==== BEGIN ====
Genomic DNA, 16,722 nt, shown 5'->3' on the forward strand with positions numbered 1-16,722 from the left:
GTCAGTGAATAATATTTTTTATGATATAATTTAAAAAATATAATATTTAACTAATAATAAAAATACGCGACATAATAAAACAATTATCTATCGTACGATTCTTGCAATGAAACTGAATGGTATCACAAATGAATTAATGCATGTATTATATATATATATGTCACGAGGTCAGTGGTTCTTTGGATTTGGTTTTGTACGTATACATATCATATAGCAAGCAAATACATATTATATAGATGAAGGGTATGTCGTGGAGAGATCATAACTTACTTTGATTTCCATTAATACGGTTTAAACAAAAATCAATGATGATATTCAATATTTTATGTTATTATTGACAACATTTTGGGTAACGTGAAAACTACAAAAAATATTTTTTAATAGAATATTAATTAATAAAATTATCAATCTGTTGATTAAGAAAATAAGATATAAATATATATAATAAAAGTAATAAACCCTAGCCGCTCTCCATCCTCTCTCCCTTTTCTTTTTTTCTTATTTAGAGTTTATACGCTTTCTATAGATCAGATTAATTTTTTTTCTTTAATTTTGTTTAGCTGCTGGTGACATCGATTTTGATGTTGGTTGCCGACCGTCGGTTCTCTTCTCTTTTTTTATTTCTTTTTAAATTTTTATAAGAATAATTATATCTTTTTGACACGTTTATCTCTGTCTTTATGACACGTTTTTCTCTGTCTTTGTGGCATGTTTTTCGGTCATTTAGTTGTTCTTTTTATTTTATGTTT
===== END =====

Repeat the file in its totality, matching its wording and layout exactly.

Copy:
Genomic DNA, 16,722 nt, shown 5'->3' on the forward strand with positions numbered 1-16,722 from the left:
GTCAGTGAATAATATTTTTTATGATATAATTTAAAAAATATAATATTTAACTAATAATAAAAATACGCGACATAATAAAACAATTATCTATCGTACGATTCTTGCAATGAAACTGAATGGTATCACAAATGAATTAATGCATGTATTATATATATATATGTCACGAGGTCAGTGGTTCTTTGGATTTGGTTTTGTACGTATACATATCATATAGCAAGCAAATACATATTATATAGATGAAGGGTATGTCGTGGAGAGATCATAACTTACTTTGATTTCCATTAATACGGTTTAAACAAAAATCAATGATGATATTCAATATTTTATGTTATTATTGACAACATTTTGGGTAACGTGAAAACTACAAAAAATATTTTTTAATAGAATATTAATTAATAAAATTATCAATCTGTTGATTAAGAAAATAAGATATAAATATATATAATAAAAGTAATAAACCCTAGCCGCTCTCCATCCTCTCTCCCTTTTCTTTTTTTCTTATTTAGAGTTTATACGCTTTCTATAGATCAGATTAATTTTTTTTCTTTAATTTTGTTTAGCTGCTGGTGACATCGATTTTGATGTTGGTTGCCGACCGTCGGTTCTCTTCTCTTTTTTTATTTCTTTTTAAATTTTTATAAGAATAATTATATCTTTTTGACACGTTTATCTCTGTCTTTATGACACGTTTTTCTCTGTCTTTGTGGCATGTTTTTCGGTCATTTAGTTGTTCTTTTTATTTTATGTTT